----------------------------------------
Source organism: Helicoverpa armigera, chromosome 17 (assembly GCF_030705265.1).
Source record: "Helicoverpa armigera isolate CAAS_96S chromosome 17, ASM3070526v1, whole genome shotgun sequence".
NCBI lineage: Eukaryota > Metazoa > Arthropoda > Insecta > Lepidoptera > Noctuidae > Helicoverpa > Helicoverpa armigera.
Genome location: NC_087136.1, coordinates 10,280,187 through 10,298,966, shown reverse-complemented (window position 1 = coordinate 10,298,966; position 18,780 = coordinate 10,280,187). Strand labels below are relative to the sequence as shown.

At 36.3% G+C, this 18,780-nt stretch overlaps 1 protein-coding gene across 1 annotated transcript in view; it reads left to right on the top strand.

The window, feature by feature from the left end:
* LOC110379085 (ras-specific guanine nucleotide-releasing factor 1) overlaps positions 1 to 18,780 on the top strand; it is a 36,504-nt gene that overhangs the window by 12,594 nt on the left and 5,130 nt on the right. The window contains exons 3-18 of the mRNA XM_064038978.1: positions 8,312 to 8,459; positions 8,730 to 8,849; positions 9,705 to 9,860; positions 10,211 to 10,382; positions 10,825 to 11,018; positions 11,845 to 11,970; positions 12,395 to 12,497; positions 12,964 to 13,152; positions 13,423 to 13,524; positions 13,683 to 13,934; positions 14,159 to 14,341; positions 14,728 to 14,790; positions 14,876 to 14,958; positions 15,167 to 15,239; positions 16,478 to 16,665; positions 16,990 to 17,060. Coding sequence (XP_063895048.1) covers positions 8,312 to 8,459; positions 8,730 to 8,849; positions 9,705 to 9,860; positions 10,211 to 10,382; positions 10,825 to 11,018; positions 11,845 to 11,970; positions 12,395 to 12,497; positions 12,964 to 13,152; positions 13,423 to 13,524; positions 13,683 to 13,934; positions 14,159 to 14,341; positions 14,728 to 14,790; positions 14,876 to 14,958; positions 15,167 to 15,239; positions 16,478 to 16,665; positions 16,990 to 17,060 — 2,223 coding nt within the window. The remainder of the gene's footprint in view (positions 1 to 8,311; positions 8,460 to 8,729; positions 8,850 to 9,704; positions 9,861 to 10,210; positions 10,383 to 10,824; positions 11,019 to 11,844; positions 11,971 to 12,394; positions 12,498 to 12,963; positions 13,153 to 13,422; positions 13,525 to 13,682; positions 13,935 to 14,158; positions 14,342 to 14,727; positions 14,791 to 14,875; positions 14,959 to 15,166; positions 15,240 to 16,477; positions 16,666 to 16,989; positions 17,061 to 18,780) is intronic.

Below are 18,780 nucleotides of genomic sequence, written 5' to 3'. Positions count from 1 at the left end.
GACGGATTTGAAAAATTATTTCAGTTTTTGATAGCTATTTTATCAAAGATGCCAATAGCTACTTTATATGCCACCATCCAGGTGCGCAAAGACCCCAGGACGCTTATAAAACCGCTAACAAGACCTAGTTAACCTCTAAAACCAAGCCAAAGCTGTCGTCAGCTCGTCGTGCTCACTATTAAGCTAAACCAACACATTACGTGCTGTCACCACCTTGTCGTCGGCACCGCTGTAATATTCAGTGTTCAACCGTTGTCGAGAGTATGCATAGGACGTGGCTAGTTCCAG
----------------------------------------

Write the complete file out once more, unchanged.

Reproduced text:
Source organism: Helicoverpa armigera, chromosome 17 (assembly GCF_030705265.1).
Source record: "Helicoverpa armigera isolate CAAS_96S chromosome 17, ASM3070526v1, whole genome shotgun sequence".
NCBI lineage: Eukaryota > Metazoa > Arthropoda > Insecta > Lepidoptera > Noctuidae > Helicoverpa > Helicoverpa armigera.
Genome location: NC_087136.1, coordinates 10,280,187 through 10,298,966, shown reverse-complemented (window position 1 = coordinate 10,298,966; position 18,780 = coordinate 10,280,187). Strand labels below are relative to the sequence as shown.

At 36.3% G+C, this 18,780-nt stretch overlaps 1 protein-coding gene across 1 annotated transcript in view; it reads left to right on the top strand.

The window, feature by feature from the left end:
* LOC110379085 (ras-specific guanine nucleotide-releasing factor 1) overlaps positions 1 to 18,780 on the top strand; it is a 36,504-nt gene that overhangs the window by 12,594 nt on the left and 5,130 nt on the right. The window contains exons 3-18 of the mRNA XM_064038978.1: positions 8,312 to 8,459; positions 8,730 to 8,849; positions 9,705 to 9,860; positions 10,211 to 10,382; positions 10,825 to 11,018; positions 11,845 to 11,970; positions 12,395 to 12,497; positions 12,964 to 13,152; positions 13,423 to 13,524; positions 13,683 to 13,934; positions 14,159 to 14,341; positions 14,728 to 14,790; positions 14,876 to 14,958; positions 15,167 to 15,239; positions 16,478 to 16,665; positions 16,990 to 17,060. Coding sequence (XP_063895048.1) covers positions 8,312 to 8,459; positions 8,730 to 8,849; positions 9,705 to 9,860; positions 10,211 to 10,382; positions 10,825 to 11,018; positions 11,845 to 11,970; positions 12,395 to 12,497; positions 12,964 to 13,152; positions 13,423 to 13,524; positions 13,683 to 13,934; positions 14,159 to 14,341; positions 14,728 to 14,790; positions 14,876 to 14,958; positions 15,167 to 15,239; positions 16,478 to 16,665; positions 16,990 to 17,060 — 2,223 coding nt within the window. The remainder of the gene's footprint in view (positions 1 to 8,311; positions 8,460 to 8,729; positions 8,850 to 9,704; positions 9,861 to 10,210; positions 10,383 to 10,824; positions 11,019 to 11,844; positions 11,971 to 12,394; positions 12,498 to 12,963; positions 13,153 to 13,422; positions 13,525 to 13,682; positions 13,935 to 14,158; positions 14,342 to 14,727; positions 14,791 to 14,875; positions 14,959 to 15,166; positions 15,240 to 16,477; positions 16,666 to 16,989; positions 17,061 to 18,780) is intronic.

Below are 18,780 nucleotides of genomic sequence, written 5' to 3'. Positions count from 1 at the left end.
GACGGATTTGAAAAATTATTTCAGTTTTTGATAGCTATTTTATCAAAGATGCCAATAGCTACTTTATATGCCACCATCCAGGTGCGCAAAGACCCCAGGACGCTTATAAAACCGCTAACAAGACCTAGTTAACCTCTAAAACCAAGCCAAAGCTGTCGTCAGCTCGTCGTGCTCACTATTAAGCTAAACCAACACATTACGTGCTGTCACCACCTTGTCGTCGGCACCGCTGTAATATTCAGTGTTCAACCGTTGTCGAGAGTATGCATAGGACGTGGCTAGTTCCAG